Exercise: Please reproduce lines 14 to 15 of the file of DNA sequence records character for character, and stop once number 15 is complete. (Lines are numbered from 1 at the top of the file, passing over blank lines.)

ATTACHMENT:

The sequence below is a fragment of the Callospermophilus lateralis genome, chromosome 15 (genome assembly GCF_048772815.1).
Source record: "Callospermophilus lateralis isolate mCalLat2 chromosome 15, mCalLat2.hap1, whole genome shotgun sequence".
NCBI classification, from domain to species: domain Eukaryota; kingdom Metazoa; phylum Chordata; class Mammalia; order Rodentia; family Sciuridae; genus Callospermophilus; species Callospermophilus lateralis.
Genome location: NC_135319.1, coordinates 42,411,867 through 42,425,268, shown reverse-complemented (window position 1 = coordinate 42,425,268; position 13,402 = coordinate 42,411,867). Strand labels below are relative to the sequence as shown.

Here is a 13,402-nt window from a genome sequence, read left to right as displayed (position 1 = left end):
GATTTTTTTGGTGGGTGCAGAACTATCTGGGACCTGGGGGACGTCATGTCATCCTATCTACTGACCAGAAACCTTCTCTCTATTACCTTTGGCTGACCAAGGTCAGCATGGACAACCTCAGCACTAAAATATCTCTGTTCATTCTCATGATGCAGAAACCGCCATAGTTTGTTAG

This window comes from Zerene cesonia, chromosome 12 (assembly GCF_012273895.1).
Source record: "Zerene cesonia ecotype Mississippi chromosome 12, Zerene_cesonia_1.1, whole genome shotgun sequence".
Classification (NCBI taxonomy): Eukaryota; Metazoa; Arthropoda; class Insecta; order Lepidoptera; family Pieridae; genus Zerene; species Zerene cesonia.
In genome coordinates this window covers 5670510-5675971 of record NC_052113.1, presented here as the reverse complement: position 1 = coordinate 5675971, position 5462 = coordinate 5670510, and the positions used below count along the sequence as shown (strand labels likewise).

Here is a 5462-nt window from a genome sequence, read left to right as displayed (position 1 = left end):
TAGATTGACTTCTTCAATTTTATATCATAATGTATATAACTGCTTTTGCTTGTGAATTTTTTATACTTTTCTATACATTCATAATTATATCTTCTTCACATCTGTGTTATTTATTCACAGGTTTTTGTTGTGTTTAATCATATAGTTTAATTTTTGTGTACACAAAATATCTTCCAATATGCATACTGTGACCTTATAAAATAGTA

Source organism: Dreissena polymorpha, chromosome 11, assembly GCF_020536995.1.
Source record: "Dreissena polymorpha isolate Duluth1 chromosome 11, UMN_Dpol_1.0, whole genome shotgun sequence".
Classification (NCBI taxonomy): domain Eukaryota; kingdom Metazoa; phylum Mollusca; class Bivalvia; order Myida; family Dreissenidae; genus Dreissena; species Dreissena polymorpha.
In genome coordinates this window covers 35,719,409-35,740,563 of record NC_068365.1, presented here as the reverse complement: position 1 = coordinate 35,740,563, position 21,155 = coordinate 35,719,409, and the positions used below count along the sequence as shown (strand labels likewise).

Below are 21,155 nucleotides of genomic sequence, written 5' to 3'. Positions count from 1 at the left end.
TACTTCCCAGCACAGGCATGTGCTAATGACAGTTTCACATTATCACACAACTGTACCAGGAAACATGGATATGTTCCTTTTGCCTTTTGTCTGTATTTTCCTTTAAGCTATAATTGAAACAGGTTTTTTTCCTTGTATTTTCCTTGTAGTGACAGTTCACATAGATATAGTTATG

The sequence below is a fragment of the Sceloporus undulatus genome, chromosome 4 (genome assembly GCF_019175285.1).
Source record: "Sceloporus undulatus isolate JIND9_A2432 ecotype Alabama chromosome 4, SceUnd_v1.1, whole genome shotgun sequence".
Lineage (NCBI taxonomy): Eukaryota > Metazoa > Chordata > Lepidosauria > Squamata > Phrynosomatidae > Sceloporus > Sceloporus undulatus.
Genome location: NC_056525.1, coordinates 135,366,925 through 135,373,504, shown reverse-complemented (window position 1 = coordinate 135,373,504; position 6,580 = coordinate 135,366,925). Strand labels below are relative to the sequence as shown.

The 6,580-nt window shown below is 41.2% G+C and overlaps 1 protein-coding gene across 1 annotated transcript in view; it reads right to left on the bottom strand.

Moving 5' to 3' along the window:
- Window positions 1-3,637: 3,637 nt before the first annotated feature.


Source record: "Dreissena polymorpha isolate Duluth1 chromosome 11, UMN_Dpol_1.0, whole genome shotgun sequence".
Classification (NCBI taxonomy): domain Eukaryota; kingdom Metazoa; phylum Mollusca; class Bivalvia; order Myida; family Dreissenidae; genus Dreissena; species Dreissena polymorpha.